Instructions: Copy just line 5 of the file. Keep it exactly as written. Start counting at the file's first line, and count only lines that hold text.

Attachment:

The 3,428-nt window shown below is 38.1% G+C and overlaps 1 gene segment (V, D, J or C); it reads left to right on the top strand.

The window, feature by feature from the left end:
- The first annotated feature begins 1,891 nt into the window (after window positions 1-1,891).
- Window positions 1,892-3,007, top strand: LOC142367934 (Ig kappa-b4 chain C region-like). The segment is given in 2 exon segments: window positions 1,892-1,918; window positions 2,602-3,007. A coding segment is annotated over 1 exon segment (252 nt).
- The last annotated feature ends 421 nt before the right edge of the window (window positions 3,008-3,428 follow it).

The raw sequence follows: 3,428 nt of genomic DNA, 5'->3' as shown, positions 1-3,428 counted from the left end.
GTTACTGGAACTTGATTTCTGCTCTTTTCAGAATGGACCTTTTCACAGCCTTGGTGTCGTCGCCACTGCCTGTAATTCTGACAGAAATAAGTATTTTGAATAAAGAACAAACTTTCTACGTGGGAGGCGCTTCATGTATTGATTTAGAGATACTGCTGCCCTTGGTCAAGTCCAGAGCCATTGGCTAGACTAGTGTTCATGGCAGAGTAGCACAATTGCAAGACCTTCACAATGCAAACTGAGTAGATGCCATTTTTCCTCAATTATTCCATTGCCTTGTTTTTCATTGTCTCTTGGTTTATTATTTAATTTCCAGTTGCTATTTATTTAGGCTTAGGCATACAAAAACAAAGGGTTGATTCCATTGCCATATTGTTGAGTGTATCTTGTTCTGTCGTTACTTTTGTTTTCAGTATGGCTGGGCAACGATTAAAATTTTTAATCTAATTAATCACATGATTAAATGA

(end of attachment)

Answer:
- The last annotated feature ends 421 nt before the right edge of the window (window positions 3,008-3,428 follow it).